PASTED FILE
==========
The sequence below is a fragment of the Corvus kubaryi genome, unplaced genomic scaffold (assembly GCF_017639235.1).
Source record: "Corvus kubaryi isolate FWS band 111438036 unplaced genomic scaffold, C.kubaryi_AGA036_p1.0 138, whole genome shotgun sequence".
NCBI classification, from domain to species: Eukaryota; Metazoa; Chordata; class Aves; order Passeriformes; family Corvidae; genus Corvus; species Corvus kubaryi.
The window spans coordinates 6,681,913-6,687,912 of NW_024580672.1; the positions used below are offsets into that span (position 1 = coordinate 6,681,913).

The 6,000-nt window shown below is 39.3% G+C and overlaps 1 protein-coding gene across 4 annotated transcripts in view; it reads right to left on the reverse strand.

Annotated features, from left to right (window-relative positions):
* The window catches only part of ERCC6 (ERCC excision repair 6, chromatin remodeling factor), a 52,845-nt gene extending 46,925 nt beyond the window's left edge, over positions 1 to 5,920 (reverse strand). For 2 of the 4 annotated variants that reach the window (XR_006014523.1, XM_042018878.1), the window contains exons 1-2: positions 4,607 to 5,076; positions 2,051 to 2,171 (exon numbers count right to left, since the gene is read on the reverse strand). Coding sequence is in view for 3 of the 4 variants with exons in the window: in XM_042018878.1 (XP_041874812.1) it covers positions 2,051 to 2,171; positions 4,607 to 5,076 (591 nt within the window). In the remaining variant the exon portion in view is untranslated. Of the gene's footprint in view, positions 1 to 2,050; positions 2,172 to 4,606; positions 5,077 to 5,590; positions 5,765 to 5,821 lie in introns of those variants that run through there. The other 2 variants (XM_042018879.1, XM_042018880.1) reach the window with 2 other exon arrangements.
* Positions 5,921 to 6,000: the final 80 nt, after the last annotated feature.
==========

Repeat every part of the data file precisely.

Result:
The sequence below is a fragment of the Corvus kubaryi genome, unplaced genomic scaffold (assembly GCF_017639235.1).
Source record: "Corvus kubaryi isolate FWS band 111438036 unplaced genomic scaffold, C.kubaryi_AGA036_p1.0 138, whole genome shotgun sequence".
NCBI classification, from domain to species: Eukaryota; Metazoa; Chordata; class Aves; order Passeriformes; family Corvidae; genus Corvus; species Corvus kubaryi.
The window spans coordinates 6,681,913-6,687,912 of NW_024580672.1; the positions used below are offsets into that span (position 1 = coordinate 6,681,913).

The 6,000-nt window shown below is 39.3% G+C and overlaps 1 protein-coding gene across 4 annotated transcripts in view; it reads right to left on the reverse strand.

Annotated features, from left to right (window-relative positions):
* The window catches only part of ERCC6 (ERCC excision repair 6, chromatin remodeling factor), a 52,845-nt gene extending 46,925 nt beyond the window's left edge, over positions 1 to 5,920 (reverse strand). For 2 of the 4 annotated variants that reach the window (XR_006014523.1, XM_042018878.1), the window contains exons 1-2: positions 4,607 to 5,076; positions 2,051 to 2,171 (exon numbers count right to left, since the gene is read on the reverse strand). Coding sequence is in view for 3 of the 4 variants with exons in the window: in XM_042018878.1 (XP_041874812.1) it covers positions 2,051 to 2,171; positions 4,607 to 5,076 (591 nt within the window). In the remaining variant the exon portion in view is untranslated. Of the gene's footprint in view, positions 1 to 2,050; positions 2,172 to 4,606; positions 5,077 to 5,590; positions 5,765 to 5,821 lie in introns of those variants that run through there. The other 2 variants (XM_042018879.1, XM_042018880.1) reach the window with 2 other exon arrangements.
* Positions 5,921 to 6,000: the final 80 nt, after the last annotated feature.